Where there is evidence of a posted speed limit and no question is made as to its regularity or validity there is a presumption that the posted speed is in compliance with the law. However, if the posted speed sign was placed without statutory authority, the failure of a motorist to heed its restrictions could be negligence but he should not be penalized with the consequences of the rule of negligence per se of violating a statute, since a statutorily established speed limit prevails over speed signs erected without statutory authority. Johnson v. Calfee, No. 118, 1988 WL 36472, at *1 (Tenn. Ct. App. E.S., filed April 21, 1988) (internal citations omitted).

Johnson involved a complaint seeking damages for injuries sustained in a motor vehicle accident. Id. The defendant’s principal defense was that the plaintiff was driving recklessly and speeding. Id. The speed limit on the road where the accident occurred was critical to the jury’s determination. Id., at *2. A police officer testified that although the speed limit on the road was 55 mph unless “otherwise posted,” there was a sign approximately one mile from the accident site indicating that the speed limit was 45 mph. Id., at *1. However, the county court clerk testified that there was no legislative enactment authorizing the reduction in the speed limit along the relevant stretch of road. Id. He opined that the speed limit was actually 55 mph. Id. Despite a request from the plaintiff that the trial court instruct the jury that the speed limit was 55 mph, the court left the decision of whether it was 55 mph or 45 mph to the jury without furnishing the jury any guiding principles by which to make that decision. Id. Since a speed sign enacted without authority cannot be the basis for finding a party guilty of negligence per se, we held that the trial court had not properly charged the jury as to the law pertaining to the establishment of a speed limit. Id., at *1-2.

See also Deskins v. Williams, No. 03A01-9701-CV-00023, 1997 WL 559444, at *3 (Tenn. Ct. App. E.S., filed September 9, 1997).

We are not aware of a Tennessee appellate court decision in which a defendant cited for speeding has employed the defense that a posted speed limit was not validly established. However, other states have addressed the use of such a defense in speeding cases. A Virginia appellate court reversed the judgment of a trial court which had precluded a defendant charged with speeding from presenting evidence that a posted speed limit had not been lawfully established. Bahen v. City of Hampton, No. 0436-03-1, 2004 WL 2381375, at *2 (Va. Ct. App., filed October 26, 2004). The trial court had excluded the proffered testimony of a city traffic engineer who planned to testify that no traffic engineering investigation of the relevant street had been conducted as required by law. Id., at *1. In holding that the trial court erred in excluding this testimony, the Virginia court stated as follows:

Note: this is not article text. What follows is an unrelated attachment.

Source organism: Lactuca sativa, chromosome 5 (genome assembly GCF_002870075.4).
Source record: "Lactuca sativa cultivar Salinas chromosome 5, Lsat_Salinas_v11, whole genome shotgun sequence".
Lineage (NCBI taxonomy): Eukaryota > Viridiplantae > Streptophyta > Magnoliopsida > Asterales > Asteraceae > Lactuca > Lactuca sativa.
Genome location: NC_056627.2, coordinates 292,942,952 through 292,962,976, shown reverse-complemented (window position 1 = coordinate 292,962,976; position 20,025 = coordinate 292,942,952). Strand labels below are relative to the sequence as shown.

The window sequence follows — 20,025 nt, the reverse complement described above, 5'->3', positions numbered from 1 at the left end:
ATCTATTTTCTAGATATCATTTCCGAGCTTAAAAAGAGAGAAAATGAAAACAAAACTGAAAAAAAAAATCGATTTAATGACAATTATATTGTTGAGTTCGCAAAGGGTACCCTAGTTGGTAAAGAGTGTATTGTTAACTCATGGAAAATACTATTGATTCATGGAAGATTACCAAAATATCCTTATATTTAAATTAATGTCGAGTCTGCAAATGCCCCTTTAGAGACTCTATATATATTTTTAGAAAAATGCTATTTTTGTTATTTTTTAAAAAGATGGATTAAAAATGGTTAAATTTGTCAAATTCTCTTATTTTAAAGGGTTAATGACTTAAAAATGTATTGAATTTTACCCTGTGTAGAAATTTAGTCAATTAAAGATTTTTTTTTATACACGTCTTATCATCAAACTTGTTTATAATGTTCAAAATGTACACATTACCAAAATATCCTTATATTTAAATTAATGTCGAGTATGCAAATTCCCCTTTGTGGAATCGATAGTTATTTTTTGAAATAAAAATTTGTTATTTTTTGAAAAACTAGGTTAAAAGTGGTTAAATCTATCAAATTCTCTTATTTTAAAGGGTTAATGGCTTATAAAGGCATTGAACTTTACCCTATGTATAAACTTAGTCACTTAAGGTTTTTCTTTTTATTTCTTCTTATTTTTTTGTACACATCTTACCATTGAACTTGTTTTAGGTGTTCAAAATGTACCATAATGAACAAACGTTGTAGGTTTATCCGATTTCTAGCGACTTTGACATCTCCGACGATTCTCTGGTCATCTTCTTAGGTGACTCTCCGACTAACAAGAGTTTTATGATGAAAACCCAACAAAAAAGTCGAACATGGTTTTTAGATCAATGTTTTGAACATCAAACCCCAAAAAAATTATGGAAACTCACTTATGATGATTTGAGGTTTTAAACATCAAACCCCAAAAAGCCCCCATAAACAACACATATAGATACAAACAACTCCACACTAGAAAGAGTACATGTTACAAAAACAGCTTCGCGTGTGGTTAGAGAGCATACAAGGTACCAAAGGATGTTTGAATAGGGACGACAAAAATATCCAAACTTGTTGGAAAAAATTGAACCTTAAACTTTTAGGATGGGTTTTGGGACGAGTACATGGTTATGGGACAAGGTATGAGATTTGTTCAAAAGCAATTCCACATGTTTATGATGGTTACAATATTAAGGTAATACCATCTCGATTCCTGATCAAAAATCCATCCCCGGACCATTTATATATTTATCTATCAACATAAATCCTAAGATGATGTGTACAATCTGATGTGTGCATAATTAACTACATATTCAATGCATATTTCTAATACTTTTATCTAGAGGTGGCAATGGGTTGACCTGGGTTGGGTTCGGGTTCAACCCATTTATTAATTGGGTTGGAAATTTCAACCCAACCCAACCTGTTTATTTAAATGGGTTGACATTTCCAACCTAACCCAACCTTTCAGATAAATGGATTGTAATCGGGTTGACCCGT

A city traffic engineer’s proffered testimony tended to prove,although not conclusively establish, that no traffic or engineering study had been performed as required by Code § 46.2-1300 in order to establish a thirty-mile-per-hour speed limit on West County Street. Thus, the evidence was relevant and admissible, and the trial court erred by ruling that appellant could not challenge the speed limit and by refusing to admit or consider [the traffic engineer’s] evidence in order to rebut the presumption [that the speed limit had been legally decreased]. Id., at *2. See also State v. Morse, 153 Vt. 651, 572 A.2d 1342 (Vt. 1990) (where city clerk was unable to produce an engineering survey supporting the relevant speed limit, the defendant’s conviction for speeding was reversed); Commonwealth v. Kondor, 438 Pa. Super. 147, 651 A.2d 1135 (Pa. Super. Ct. 1994) (defendant charged with speeding could prevail if the Commonwealth could furnish no justification for posting a 35 mph speed limit because the department of transportation could not set speed limits arbitrarily).

We find these cases to be persuasive. In the instant case, the defendant attempted to pursue her defense that the speed limit was not properly established according to applicable law. We conclude that the defense asserted by the defendant is an appropriate defense to the speeding charge and that the trial court erred when it concluded that this issue could not be raised in that court. We pretermit all other issues raised by the parties.We express no opinion as to whether the defendant can establish, to the satisfaction of the trier of fact, that the posted speed limit on State Route 62 was not properly established. As far as the City’s burden of proof is concerned, it can rely upon the presumption of validity referred to in Thomas. It will be the defendant’s obligation to rebut the presumption by proving that the posted speed limit was not properly established. If she fails to satisfy this obligation, the presumption prevails and proof of the posted speed limit establishes the speed limit.


The judgment of the trial court is hereby vacated, and this case is remanded to the court below for further proceedings in accordance with this opinion. Costs on appeal are taxed to the City of Oak Ridge.


This state court opinion also applies in federal court for tickets on Foothills Parkway junction with the Dragon, which has an impossible 45 mph speed limit.

$5,000 tickets and 6 months jail enroute to the Dragon - How to Win in Traffic Court - 318 curves, 18 cops and 150 tickets per 11 miles
American Autobahn - As seen on History Channel at a LEGAL 212 mph on a public highway in commuter traffic with perfect safety
Pirate News TV - Over 2-million video downloads